Beyond Marikana: The Post-Apartheid South African State

Vishwas Satgar

Abstract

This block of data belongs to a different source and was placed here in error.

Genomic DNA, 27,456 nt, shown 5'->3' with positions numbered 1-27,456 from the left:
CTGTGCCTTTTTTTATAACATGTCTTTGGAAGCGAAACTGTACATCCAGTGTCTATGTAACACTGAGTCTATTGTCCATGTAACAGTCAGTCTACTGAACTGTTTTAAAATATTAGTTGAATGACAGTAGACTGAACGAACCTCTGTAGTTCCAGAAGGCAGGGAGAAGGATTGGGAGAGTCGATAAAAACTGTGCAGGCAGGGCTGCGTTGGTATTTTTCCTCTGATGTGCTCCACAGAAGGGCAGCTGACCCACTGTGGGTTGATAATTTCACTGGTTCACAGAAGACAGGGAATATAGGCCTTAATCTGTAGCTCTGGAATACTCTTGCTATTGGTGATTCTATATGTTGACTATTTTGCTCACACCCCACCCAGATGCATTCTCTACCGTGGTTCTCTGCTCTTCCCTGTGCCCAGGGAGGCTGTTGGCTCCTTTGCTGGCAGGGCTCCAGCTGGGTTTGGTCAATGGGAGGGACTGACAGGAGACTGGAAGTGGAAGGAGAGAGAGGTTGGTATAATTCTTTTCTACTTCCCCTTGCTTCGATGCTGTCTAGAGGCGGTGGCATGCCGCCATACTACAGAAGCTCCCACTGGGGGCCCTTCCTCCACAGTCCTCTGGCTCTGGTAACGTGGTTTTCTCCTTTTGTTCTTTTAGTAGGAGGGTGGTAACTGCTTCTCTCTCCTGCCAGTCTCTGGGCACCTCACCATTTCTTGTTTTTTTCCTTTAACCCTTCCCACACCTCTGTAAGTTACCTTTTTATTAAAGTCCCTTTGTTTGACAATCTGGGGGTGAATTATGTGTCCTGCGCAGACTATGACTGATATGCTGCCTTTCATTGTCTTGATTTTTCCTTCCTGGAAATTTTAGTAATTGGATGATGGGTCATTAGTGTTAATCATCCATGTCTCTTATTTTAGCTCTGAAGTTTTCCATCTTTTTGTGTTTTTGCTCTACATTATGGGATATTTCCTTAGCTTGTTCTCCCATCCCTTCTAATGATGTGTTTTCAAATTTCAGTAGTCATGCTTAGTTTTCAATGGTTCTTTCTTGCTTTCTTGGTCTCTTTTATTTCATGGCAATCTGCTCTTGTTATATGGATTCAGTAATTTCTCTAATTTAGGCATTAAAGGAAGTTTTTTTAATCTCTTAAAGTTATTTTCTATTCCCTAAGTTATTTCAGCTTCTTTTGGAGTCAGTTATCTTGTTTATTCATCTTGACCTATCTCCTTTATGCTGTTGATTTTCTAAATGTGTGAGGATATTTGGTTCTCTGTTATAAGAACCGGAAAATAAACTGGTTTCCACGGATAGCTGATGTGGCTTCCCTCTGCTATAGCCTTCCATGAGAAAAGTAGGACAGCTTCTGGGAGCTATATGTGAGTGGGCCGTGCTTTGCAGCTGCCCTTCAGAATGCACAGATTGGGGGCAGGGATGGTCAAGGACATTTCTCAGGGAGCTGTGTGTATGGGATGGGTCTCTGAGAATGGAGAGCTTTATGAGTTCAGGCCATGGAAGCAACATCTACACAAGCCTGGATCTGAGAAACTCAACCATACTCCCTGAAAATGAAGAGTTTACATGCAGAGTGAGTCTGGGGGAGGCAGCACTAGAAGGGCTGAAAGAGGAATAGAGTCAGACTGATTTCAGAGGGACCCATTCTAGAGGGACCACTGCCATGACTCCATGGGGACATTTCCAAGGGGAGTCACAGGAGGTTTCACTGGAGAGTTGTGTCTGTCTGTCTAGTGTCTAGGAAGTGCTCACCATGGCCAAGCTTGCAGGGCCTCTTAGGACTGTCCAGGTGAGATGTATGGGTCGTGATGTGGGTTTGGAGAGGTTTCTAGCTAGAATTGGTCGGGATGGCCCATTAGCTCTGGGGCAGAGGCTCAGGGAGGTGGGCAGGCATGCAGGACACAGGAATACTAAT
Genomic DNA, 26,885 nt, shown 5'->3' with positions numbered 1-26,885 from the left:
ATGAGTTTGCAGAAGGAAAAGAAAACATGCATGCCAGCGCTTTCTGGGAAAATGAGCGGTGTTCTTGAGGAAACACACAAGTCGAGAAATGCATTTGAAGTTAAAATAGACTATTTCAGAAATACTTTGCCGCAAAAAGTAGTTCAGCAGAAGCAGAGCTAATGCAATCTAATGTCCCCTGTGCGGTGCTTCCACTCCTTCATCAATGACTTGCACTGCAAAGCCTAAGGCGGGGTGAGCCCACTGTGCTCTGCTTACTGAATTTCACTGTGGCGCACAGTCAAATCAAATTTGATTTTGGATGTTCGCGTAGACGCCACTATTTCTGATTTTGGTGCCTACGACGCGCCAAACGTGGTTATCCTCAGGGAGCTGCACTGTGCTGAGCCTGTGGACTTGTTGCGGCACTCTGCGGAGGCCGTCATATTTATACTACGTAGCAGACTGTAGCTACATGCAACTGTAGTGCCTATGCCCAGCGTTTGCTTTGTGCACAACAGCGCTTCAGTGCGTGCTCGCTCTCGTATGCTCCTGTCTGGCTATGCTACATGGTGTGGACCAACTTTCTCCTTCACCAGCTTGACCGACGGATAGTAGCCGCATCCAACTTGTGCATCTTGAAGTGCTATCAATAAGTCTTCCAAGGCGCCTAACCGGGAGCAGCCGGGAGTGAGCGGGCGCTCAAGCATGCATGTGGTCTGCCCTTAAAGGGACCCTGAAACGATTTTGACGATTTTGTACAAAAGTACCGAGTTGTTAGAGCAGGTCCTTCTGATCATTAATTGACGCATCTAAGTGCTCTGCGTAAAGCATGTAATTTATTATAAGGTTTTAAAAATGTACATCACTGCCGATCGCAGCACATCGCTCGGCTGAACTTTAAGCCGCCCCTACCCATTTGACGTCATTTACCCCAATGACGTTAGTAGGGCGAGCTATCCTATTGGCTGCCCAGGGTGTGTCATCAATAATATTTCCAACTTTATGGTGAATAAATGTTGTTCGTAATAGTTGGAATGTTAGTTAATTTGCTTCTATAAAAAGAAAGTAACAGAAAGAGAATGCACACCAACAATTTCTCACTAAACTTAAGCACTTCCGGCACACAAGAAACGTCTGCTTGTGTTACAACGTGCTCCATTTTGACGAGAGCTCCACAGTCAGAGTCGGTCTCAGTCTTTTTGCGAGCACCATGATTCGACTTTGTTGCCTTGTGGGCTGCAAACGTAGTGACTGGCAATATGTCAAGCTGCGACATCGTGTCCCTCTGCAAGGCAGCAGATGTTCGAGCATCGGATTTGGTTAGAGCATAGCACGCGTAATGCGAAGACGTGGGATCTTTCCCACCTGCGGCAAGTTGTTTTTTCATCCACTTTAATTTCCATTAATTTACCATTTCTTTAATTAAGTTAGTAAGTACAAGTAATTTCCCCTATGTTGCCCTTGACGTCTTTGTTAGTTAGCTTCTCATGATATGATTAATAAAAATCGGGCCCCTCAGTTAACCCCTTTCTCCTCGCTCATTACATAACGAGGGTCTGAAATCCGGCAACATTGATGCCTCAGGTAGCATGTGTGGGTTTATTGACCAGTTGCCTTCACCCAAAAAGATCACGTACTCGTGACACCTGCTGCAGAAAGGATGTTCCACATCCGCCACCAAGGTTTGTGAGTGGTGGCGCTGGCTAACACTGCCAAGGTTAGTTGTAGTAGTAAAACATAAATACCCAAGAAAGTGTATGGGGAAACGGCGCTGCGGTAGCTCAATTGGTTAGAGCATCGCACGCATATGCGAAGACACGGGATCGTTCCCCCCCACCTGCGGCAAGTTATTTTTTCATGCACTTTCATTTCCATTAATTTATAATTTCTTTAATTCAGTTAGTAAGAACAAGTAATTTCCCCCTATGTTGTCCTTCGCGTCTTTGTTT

This article situates the Marikana massacre, in which 34 mine workers were gunned down by police in South Africa, in the context of what the South African state has become, and questions the characterisation of the post-Apartheid state as a “developmental state”. This contribution first highlights what is at stake when the post-Apartheid state is portrayed as a “developmental state” and how this misrecognition of the state is ideologically constituted. Second, it argues for an approach to understanding the post-Apartheid state by locating it within the context of the rise of transnational neoliberalism and the process of indigenising neoliberalism on the African continent. Third, it examines the actual economic practices of the state that constitute it as an Afro-neoliberal state. Such economic practices are historicised to show the convergence between the post-Apartheid state and the ideal type neoliberal state coming to the fore in the context of global neoliberal restructuring and crisis management. The article concludes by recognising that South Africa’s deep globalisation and globalised state affirm a form of state practice beyond utilising market mechanisms that includes perpetrating violence to secure its existence. Marikana makes this point.

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